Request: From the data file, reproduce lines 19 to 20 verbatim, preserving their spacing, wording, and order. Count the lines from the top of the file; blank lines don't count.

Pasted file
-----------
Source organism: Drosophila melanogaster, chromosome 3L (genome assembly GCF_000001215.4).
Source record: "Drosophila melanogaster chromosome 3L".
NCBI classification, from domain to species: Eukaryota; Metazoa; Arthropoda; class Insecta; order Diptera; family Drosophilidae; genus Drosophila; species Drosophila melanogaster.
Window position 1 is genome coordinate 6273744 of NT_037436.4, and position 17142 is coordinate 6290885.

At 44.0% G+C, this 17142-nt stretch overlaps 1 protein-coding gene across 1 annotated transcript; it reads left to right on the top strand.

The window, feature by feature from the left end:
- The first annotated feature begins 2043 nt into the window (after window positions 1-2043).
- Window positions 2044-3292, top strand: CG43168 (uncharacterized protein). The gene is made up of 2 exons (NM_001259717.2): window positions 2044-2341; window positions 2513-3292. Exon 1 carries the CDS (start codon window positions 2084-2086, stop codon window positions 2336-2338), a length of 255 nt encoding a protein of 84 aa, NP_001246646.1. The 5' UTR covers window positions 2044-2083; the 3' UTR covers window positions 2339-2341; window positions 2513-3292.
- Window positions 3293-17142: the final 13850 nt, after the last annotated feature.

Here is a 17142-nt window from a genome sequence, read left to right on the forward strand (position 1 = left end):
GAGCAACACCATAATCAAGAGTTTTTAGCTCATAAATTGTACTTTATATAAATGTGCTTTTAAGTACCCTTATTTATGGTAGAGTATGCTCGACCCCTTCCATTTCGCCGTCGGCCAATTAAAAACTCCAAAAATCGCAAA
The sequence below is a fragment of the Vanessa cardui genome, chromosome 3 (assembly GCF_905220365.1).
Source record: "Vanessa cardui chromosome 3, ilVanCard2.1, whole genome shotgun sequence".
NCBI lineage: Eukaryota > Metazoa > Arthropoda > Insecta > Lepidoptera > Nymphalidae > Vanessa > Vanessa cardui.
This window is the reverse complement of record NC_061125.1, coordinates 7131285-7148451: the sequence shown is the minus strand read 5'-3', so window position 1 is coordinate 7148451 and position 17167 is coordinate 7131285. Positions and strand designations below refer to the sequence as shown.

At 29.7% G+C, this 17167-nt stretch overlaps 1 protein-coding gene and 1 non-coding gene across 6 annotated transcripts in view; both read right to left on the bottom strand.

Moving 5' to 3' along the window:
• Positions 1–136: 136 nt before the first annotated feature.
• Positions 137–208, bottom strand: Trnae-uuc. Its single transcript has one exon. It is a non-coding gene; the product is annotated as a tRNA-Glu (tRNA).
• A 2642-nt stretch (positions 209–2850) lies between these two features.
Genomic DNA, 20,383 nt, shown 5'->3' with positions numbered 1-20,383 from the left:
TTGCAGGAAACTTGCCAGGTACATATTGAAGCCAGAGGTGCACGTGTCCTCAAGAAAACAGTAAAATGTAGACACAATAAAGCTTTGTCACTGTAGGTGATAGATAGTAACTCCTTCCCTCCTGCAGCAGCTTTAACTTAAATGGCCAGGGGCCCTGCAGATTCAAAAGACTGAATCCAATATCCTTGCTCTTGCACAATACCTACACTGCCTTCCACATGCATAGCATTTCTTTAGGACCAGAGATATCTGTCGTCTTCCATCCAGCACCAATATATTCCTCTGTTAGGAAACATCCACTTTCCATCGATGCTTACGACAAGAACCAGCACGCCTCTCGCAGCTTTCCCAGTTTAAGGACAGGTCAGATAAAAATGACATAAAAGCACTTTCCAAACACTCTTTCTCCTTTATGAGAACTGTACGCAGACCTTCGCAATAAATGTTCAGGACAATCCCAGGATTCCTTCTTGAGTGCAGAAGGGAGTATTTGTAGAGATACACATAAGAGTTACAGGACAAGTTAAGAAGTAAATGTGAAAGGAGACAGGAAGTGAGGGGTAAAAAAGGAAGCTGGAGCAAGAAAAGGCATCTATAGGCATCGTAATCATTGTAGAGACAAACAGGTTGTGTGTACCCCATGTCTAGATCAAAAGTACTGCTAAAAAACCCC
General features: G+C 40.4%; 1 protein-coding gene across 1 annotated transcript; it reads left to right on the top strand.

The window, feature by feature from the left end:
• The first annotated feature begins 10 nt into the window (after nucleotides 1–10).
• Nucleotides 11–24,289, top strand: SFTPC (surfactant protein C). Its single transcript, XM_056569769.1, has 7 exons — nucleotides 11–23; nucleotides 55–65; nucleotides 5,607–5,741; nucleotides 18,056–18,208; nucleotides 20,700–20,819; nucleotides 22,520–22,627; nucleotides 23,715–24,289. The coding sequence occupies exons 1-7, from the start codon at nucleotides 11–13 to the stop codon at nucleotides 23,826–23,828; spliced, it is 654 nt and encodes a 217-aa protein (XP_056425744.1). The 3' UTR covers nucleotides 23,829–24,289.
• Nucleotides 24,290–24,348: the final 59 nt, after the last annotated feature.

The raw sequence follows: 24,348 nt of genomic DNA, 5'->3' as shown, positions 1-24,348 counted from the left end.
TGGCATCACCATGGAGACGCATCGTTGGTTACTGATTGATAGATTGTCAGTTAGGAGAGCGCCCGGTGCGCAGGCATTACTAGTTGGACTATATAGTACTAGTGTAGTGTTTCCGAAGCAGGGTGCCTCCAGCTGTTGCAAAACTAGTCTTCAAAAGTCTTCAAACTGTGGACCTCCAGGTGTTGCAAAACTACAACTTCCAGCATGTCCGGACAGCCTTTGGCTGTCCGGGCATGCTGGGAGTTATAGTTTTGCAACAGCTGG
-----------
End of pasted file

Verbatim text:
• Positions 137–208, bottom strand: Trnae-uuc. Its single transcript has one exon. It is a non-coding gene; the product is annotated as a tRNA-Glu (tRNA).
• A 2642-nt stretch (positions 209–2850) lies between these two features.